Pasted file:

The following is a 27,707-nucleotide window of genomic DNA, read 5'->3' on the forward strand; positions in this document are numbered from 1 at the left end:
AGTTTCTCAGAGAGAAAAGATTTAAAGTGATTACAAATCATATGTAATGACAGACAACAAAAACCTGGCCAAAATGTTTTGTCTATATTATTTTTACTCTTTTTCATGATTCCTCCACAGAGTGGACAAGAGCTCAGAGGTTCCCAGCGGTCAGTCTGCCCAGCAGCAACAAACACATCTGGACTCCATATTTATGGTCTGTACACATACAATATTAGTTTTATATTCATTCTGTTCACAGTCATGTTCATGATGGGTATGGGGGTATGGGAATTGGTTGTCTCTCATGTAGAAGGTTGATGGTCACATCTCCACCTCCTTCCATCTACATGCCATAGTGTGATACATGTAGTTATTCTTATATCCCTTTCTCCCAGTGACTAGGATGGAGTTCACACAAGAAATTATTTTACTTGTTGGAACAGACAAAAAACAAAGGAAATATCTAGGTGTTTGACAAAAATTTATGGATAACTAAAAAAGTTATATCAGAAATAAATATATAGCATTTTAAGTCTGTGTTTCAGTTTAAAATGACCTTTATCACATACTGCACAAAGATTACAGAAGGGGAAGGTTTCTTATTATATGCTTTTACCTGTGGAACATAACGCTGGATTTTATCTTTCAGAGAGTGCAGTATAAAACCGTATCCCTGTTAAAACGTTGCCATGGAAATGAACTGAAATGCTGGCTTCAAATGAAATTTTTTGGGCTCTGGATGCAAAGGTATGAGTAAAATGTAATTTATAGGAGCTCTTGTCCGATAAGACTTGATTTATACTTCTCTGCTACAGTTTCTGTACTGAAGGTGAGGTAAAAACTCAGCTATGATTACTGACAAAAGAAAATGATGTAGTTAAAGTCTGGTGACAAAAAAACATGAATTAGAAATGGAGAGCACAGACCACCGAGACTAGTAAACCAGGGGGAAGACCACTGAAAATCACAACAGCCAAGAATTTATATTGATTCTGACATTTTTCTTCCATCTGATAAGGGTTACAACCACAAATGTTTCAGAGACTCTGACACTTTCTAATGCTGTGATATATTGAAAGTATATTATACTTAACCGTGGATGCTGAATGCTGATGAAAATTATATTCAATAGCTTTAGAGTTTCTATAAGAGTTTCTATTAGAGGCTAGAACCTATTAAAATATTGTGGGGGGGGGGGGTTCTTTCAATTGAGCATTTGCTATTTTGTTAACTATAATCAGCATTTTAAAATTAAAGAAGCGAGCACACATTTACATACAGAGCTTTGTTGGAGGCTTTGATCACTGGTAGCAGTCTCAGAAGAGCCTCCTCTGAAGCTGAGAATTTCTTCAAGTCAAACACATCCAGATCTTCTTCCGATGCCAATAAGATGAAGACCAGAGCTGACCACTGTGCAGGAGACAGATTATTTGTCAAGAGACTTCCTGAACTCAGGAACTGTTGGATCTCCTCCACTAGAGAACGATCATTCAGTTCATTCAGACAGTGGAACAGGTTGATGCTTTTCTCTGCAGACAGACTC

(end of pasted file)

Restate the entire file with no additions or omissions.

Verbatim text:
The following is a 27,707-nucleotide window of genomic DNA, read 5'->3' on the forward strand; positions in this document are numbered from 1 at the left end:
AGTTTCTCAGAGAGAAAAGATTTAAAGTGATTACAAATCATATGTAATGACAGACAACAAAAACCTGGCCAAAATGTTTTGTCTATATTATTTTTACTCTTTTTCATGATTCCTCCACAGAGTGGACAAGAGCTCAGAGGTTCCCAGCGGTCAGTCTGCCCAGCAGCAACAAACACATCTGGACTCCATATTTATGGTCTGTACACATACAATATTAGTTTTATATTCATTCTGTTCACAGTCATGTTCATGATGGGTATGGGGGTATGGGAATTGGTTGTCTCTCATGTAGAAGGTTGATGGTCACATCTCCACCTCCTTCCATCTACATGCCATAGTGTGATACATGTAGTTATTCTTATATCCCTTTCTCCCAGTGACTAGGATGGAGTTCACACAAGAAATTATTTTACTTGTTGGAACAGACAAAAAACAAAGGAAATATCTAGGTGTTTGACAAAAATTTATGGATAACTAAAAAAGTTATATCAGAAATAAATATATAGCATTTTAAGTCTGTGTTTCAGTTTAAAATGACCTTTATCACATACTGCACAAAGATTACAGAAGGGGAAGGTTTCTTATTATATGCTTTTACCTGTGGAACATAACGCTGGATTTTATCTTTCAGAGAGTGCAGTATAAAACCGTATCCCTGTTAAAACGTTGCCATGGAAATGAACTGAAATGCTGGCTTCAAATGAAATTTTTTGGGCTCTGGATGCAAAGGTATGAGTAAAATGTAATTTATAGGAGCTCTTGTCCGATAAGACTTGATTTATACTTCTCTGCTACAGTTTCTGTACTGAAGGTGAGGTAAAAACTCAGCTATGATTACTGACAAAAGAAAATGATGTAGTTAAAGTCTGGTGACAAAAAAACATGAATTAGAAATGGAGAGCACAGACCACCGAGACTAGTAAACCAGGGGGAAGACCACTGAAAATCACAACAGCCAAGAATTTATATTGATTCTGACATTTTTCTTCCATCTGATAAGGGTTACAACCACAAATGTTTCAGAGACTCTGACACTTTCTAATGCTGTGATATATTGAAAGTATATTATACTTAACCGTGGATGCTGAATGCTGATGAAAATTATATTCAATAGCTTTAGAGTTTCTATAAGAGTTTCTATTAGAGGCTAGAACCTATTAAAATATTGTGGGGGGGGGGGGTTCTTTCAATTGAGCATTTGCTATTTTGTTAACTATAATCAGCATTTTAAAATTAAAGAAGCGAGCACACATTTACATACAGAGCTTTGTTGGAGGCTTTGATCACTGGTAGCAGTCTCAGAAGAGCCTCCTCTGAAGCTGAGAATTTCTTCAAGTCAAACACATCCAGATCTTCTTCCGATGCCAATAAGATGAAGACCAGAGCTGACCACTGTGCAGGAGACAGATTATTTGTCAAGAGACTTCCTGAACTCAGGAACTGTTGGATCTCCTCCACTAGAGAACGATCATTCAGTTCATTCAGACAGTGGAACAGGTTGATGCTTTTCTCTGCAGACAGACTC